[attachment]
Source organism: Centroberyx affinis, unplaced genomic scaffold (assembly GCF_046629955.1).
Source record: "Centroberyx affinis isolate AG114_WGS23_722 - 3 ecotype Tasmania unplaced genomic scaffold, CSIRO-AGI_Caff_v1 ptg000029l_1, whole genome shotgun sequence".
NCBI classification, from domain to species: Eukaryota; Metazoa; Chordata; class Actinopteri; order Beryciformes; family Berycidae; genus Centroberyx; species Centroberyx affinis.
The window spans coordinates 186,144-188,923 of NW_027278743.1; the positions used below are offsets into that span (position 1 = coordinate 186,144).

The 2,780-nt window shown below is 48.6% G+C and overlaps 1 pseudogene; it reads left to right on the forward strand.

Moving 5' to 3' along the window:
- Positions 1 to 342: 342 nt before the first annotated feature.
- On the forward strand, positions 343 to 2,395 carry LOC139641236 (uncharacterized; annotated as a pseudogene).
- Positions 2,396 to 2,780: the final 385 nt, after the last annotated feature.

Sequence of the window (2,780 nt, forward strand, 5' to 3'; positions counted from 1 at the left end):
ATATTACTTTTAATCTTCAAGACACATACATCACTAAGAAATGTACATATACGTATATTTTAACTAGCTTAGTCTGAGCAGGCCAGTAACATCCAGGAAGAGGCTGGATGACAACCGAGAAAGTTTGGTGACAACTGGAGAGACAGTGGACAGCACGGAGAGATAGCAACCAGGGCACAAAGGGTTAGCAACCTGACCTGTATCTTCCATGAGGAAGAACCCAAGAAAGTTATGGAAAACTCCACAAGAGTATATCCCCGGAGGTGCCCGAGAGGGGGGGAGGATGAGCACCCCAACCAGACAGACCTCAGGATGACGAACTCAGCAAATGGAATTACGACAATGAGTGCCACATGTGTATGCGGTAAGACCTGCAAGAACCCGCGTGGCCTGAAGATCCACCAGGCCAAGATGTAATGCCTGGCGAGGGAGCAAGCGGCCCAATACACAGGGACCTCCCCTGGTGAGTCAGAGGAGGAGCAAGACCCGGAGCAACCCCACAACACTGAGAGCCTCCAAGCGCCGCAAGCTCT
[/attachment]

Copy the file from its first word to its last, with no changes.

Source organism: Centroberyx affinis, unplaced genomic scaffold (assembly GCF_046629955.1).
Source record: "Centroberyx affinis isolate AG114_WGS23_722 - 3 ecotype Tasmania unplaced genomic scaffold, CSIRO-AGI_Caff_v1 ptg000029l_1, whole genome shotgun sequence".
NCBI classification, from domain to species: Eukaryota; Metazoa; Chordata; class Actinopteri; order Beryciformes; family Berycidae; genus Centroberyx; species Centroberyx affinis.
The window spans coordinates 186,144-188,923 of NW_027278743.1; the positions used below are offsets into that span (position 1 = coordinate 186,144).

The 2,780-nt window shown below is 48.6% G+C and overlaps 1 pseudogene; it reads left to right on the forward strand.

Moving 5' to 3' along the window:
- Positions 1 to 342: 342 nt before the first annotated feature.
- On the forward strand, positions 343 to 2,395 carry LOC139641236 (uncharacterized; annotated as a pseudogene).
- Positions 2,396 to 2,780: the final 385 nt, after the last annotated feature.

Sequence of the window (2,780 nt, forward strand, 5' to 3'; positions counted from 1 at the left end):
ATATTACTTTTAATCTTCAAGACACATACATCACTAAGAAATGTACATATACGTATATTTTAACTAGCTTAGTCTGAGCAGGCCAGTAACATCCAGGAAGAGGCTGGATGACAACCGAGAAAGTTTGGTGACAACTGGAGAGACAGTGGACAGCACGGAGAGATAGCAACCAGGGCACAAAGGGTTAGCAACCTGACCTGTATCTTCCATGAGGAAGAACCCAAGAAAGTTATGGAAAACTCCACAAGAGTATATCCCCGGAGGTGCCCGAGAGGGGGGGAGGATGAGCACCCCAACCAGACAGACCTCAGGATGACGAACTCAGCAAATGGAATTACGACAATGAGTGCCACATGTGTATGCGGTAAGACCTGCAAGAACCCGCGTGGCCTGAAGATCCACCAGGCCAAGATGTAATGCCTGGCGAGGGAGCAAGCGGCCCAATACACAGGGACCTCCCCTGGTGAGTCAGAGGAGGAGCAAGACCCGGAGCAACCCCACAACACTGAGAGCCTCCAAGCGCCGCAAGCTCT